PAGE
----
Melanie Akerboom was the first person to ever sign up to _SocialStarters. Since then she’s evolved her career from being a professional photographer into being a social enterprise specialist and she runs a start-up incubator in Berlin.
Her blog (and brand) What A Mission was developed whilst in Kenya, and now includes a directory of social enterprises and support organisations. As if that wasn’t enough she’s recently launched Social Innovation Meets School an initiative aiming to foster creativity, teamwork, problem-solving skills and (social) entrepreneurial thinking amongst youth. Melanie is dedicated to the development of social impact and start-up skills in both her home country and overseas.
We caught back up with nearly 2 years to the day that she joined us in Eldoret in Kenya for our pilot of the first ever 6 week Immersion Programme…
Tell us about yourself, what career were you in before you did _SocialStarters and what prompted you to seek a career in a purpose driven start up?
Right before joining _SocialStarters, I worked as a portrait photographer. Before that, I completed a Masters in Social Entrepreneurship in London and worked for a university in South Africa. First as an intern and later as an academic assistant in the field of innovative tourism and entrepreneurship. My work included research, tutoring students and managing joint projects with local stakeholders, township based entrepreneurs and social workers. I really, really enjoyed it.
I think my interest in a purpose driven career started already during my studies when we talked about sustainable, responsible and community tourism. I realised, that it is possible do business as well as having social or environmental impact, which somehow I didn’t really consider before.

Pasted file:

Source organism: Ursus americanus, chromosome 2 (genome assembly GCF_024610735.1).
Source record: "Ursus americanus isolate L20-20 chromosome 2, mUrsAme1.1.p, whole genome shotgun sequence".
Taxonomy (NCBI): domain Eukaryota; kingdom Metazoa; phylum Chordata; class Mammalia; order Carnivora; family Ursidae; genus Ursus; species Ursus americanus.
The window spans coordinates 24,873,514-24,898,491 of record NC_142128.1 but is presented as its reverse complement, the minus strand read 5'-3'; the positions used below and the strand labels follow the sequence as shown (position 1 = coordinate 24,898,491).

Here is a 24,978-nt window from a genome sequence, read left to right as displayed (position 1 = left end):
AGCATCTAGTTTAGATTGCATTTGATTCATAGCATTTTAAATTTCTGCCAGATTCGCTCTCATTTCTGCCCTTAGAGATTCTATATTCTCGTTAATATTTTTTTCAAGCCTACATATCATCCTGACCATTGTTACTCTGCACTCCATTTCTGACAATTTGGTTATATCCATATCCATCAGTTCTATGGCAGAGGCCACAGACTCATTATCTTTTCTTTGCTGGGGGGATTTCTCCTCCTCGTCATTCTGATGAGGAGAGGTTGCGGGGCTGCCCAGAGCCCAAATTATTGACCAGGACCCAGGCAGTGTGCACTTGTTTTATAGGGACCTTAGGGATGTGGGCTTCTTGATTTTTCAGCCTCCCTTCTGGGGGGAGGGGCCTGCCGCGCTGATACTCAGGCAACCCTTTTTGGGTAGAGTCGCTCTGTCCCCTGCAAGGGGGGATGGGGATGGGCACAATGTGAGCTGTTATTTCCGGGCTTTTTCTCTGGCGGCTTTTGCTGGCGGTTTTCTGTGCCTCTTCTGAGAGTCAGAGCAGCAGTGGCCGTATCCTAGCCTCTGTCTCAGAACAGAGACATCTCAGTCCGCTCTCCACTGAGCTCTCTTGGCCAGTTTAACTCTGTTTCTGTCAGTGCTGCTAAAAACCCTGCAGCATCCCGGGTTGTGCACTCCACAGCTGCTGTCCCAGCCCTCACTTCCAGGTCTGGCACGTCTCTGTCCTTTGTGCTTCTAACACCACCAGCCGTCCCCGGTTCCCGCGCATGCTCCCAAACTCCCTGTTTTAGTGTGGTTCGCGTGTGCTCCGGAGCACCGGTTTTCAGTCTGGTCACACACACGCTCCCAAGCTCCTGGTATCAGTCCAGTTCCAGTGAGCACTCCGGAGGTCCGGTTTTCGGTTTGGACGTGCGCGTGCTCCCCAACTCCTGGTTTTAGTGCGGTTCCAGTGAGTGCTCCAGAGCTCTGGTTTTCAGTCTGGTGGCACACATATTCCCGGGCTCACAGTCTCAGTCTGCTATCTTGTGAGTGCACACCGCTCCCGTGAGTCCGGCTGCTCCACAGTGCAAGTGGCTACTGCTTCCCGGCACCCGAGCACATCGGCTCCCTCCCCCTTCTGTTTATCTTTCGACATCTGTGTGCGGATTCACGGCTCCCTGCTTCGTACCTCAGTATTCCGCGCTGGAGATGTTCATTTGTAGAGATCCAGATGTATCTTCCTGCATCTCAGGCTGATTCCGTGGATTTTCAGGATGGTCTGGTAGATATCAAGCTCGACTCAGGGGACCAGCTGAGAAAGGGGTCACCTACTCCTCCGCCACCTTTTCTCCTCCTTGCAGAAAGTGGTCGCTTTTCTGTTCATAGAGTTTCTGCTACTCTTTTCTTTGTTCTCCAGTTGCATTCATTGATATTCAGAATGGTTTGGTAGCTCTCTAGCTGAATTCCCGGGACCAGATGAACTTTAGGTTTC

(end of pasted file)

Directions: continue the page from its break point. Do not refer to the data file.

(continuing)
What were the Top 2 things you learned on the Immersion Programme in Kenya?
People in countries like Kenya are much more community oriented. Due to the need of earning on income, there is a higher entrepreneurial culture than in Germany. People don’t worry too much about failure when starting a (social) business. They just try things out and go for it. And if something doesn’t work, they just move on with something else. It would be great to get that attitude to Germany.
How did the programme affect the way you viewed your career?
The programme confirmed that I want a career with purpose and that I see running my own social business as a viable career choice.
After completing the programme nearly two years ago now, what’s changed for you, if anything?
I continued seeking a career with purpose and now work as a community and incubator manager at Social Impact in Berlin, Germany. I also recently started my own initiative “Social Innovation Meets School” with a focus on social entrepreneurship education in schools.
What advice would you give to anyone trying to get a career in the world of social impact or start-up?
Find out what issue interests you, get to know the scene in your city and build your network! It may not be possible to get a job straight away, but it is important to network and use the time to better understand the issue. I for instance joined MakeSense Berlin, which is a global community committed to support social entrepreneurs with their challenges. They also raise awareness of global issues and existing solutions to i.e. the refugees crisis and food waste.
What would you say to someone thinking about travelling with purpose and looking to volunteer?
If that’s something you can afford, then I’d always say go for it! It’s such a great opportunity to get out of your daily routine, help someone with your skills, and learn more about other countries, cultures and way of doing things.
You can find out more about our flagship Immersion Programme, which Melanie was on the pilot of in Kenya HERE. Our deadline for the next two programmes, possibly the only two we run in 2017, is 7th November. Interested? You can apply HERE.